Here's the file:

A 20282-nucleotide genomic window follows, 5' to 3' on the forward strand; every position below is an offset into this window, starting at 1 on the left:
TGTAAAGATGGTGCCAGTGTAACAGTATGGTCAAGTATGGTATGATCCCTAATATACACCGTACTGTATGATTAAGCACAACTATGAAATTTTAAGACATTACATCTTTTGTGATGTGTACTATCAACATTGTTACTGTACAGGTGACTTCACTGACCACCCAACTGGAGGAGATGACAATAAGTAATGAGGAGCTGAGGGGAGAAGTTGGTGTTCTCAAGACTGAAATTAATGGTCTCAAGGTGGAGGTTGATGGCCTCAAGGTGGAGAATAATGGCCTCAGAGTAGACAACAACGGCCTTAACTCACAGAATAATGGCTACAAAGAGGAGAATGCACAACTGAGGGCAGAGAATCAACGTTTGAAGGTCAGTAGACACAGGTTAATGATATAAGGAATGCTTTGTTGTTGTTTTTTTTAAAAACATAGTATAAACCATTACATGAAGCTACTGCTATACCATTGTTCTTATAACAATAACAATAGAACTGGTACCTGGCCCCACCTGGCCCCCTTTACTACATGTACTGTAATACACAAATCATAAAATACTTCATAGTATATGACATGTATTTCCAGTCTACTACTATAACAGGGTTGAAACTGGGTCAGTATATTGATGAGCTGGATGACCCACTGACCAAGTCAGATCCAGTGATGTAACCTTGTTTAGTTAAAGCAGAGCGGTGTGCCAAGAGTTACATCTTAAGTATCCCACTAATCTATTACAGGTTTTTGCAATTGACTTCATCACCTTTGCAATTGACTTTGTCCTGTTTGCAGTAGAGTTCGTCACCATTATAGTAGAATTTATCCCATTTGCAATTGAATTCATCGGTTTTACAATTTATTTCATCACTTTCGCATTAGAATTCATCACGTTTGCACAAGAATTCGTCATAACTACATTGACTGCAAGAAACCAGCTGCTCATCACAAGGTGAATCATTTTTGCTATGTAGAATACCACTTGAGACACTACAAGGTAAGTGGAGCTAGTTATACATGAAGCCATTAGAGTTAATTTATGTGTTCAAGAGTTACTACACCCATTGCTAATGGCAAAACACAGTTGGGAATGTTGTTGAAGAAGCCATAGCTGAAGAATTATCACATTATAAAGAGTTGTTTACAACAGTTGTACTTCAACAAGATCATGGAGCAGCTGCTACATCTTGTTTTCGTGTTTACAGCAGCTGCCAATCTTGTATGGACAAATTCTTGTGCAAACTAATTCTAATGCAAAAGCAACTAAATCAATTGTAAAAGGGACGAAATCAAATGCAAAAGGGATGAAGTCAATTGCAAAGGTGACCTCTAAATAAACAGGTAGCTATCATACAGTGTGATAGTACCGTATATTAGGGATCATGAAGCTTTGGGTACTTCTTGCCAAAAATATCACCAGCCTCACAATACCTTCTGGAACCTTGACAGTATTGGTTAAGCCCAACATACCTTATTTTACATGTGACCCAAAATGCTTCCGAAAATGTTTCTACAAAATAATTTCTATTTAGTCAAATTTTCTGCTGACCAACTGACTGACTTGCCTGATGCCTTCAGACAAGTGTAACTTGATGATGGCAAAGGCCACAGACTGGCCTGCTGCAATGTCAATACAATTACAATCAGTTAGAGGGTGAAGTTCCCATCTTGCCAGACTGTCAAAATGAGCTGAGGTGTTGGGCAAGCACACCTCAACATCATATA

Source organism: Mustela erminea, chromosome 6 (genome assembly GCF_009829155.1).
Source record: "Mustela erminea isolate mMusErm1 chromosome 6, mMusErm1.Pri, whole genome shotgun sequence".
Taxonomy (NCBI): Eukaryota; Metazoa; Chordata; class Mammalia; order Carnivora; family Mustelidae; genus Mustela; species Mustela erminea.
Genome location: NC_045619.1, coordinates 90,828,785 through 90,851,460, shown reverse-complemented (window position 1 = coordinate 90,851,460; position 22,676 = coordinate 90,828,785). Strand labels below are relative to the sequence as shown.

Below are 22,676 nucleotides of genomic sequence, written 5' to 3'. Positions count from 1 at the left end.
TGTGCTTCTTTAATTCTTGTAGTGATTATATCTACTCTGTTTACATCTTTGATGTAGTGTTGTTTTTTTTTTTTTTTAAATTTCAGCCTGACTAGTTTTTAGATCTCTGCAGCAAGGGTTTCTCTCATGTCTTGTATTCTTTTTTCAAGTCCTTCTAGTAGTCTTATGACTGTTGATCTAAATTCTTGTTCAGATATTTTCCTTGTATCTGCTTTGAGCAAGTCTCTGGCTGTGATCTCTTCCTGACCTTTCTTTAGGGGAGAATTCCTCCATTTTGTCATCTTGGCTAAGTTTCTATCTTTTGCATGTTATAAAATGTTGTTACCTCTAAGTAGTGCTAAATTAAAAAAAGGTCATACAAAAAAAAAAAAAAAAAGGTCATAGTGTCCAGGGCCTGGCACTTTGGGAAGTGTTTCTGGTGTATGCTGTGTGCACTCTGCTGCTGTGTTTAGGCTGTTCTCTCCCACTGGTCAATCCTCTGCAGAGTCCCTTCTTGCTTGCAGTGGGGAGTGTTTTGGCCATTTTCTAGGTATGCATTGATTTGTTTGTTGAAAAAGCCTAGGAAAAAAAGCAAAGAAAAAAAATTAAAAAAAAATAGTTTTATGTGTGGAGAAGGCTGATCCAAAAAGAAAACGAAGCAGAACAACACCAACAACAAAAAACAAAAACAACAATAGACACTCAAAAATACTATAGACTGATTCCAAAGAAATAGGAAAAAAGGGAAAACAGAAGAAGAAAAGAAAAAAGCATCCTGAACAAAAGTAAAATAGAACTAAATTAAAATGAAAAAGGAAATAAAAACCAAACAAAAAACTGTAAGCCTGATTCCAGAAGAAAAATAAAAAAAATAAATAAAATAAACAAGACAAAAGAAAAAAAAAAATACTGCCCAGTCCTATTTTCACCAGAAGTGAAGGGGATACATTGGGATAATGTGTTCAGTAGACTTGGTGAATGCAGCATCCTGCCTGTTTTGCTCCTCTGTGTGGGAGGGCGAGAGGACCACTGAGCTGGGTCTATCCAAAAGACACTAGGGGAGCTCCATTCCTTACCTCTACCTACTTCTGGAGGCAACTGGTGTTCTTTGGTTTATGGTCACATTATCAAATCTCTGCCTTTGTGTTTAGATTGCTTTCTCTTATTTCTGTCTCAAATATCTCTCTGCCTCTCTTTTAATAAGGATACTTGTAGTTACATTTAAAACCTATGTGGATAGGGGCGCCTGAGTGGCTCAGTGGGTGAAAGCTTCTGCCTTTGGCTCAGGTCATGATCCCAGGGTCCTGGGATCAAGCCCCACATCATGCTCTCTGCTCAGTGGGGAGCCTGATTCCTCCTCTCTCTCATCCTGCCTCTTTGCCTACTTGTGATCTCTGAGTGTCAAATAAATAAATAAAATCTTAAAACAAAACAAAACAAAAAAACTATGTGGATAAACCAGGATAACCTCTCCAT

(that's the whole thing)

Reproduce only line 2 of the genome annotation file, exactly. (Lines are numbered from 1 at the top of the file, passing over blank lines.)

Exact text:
TGTAAAGATGGTGCCAGTGTAACAGTATGGTCAAGTATGGTATGATCCCTAATATACACCGTACTGTATGATTAAGCACAACTATGAAATTTTAAGACATTACATCTTTTGTGATGTGTACTATCAACATTGTTACTGTACAGGTGACTTCACTGACCACCCAACTGGAGGAGATGACAATAAGTAATGAGGAGCTGAGGGGAGAAGTTGGTGTTCTCAAGACTGAAATTAATGGTCTCAAGGTGGAGGTTGATGGCCTCAAGGTGGAGAATAATGGCCTCAGAGTAGACAACAACGGCCTTAACTCACAGAATAATGGCTACAAAGAGGAGAATGCACAACTGAGGGCAGAGAATCAACGTTTGAAGGTCAGTAGACACAGGTTAATGATATAAGGAATGCTTTGTTGTTGTTTTTTTTAAAAACATAGTATAAACCATTACATGAAGCTACTGCTATACCATTGTTCTTATAACAATAACAATAGAACTGGTACCTGGCCCCACCTGGCCCCCTTTACTACATGTACTGTAATACACAAATCATAAAATACTTCATAGTATATGACATGTATTTCCAGTCTACTACTATAACAGGGTTGAAACTGGGTCAGTATATTGATGAGCTGGATGACCCACTGACCAAGTCAGATCCAGTGATGTAACCTTGTTTAGTTAAAGCAGAGCGGTGTGCCAAGAGTTACATCTTAAGTATCCCACTAATCTATTACAGGTTTTTGCAATTGACTTCATCACCTTTGCAATTGACTTTGTCCTGTTTGCAGTAGAGTTCGTCACCATTATAGTAGAATTTATCCCATTTGCAATTGAATTCATCGGTTTTACAATTTATTTCATCACTTTCGCATTAGAATTCATCACGTTTGCACAAGAATTCGTCATAACTACATTGACTGCAAGAAACCAGCTGCTCATCACAAGGTGAATCATTTTTGCTATGTAGAATACCACTTGAGACACTACAAGGTAAGTGGAGCTAGTTATACATGAAGCCATTAGAGTTAATTTATGTGTTCAAGAGTTACTACACCCATTGCTAATGGCAAAACACAGTTGGGAATGTTGTTGAAGAAGCCATAGCTGAAGAATTATCACATTATAAAGAGTTGTTTACAACAGTTGTACTTCAACAAGATCATGGAGCAGCTGCTACATCTTGTTTTCGTGTTTACAGCAGCTGCCAATCTTGTATGGACAAATTCTTGTGCAAACTAATTCTAATGCAAAAGCAACTAAATCAATTGTAAAAGGGACGAAATCAAATGCAAAAGGGATGAAGTCAATTGCAAAGGTGACCTCTAAATAAACAGGTAGCTATCATACAGTGTGATAGTACCGTATATTAGGGATCATGAAGCTTTGGGTACTTCTTGCCAAAAATATCACCAGCCTCACAATACCTTCTGGAACCTTGACAGTATTGGTTAAGCCCAACATACCTTATTTTACATGTGACCCAAAATGCTTCCGAAAATGTTTCTACAAAATAATTTCTATTTAGTCAAATTTTCTGCTGACCAACTGACTGACTTGCCTGATGCCTTCAGACAAGTGTAACTTGATGATGGCAAAGGCCACAGACTGGCCTGCTGCAATGTCAATACAATTACAATCAGTTAGAGGGTGAAGTTCCCATCTTGCCAGACTGTCAAAATGAGCTGAGGTGTTGGGCAAGCACACCTCAACATCATATA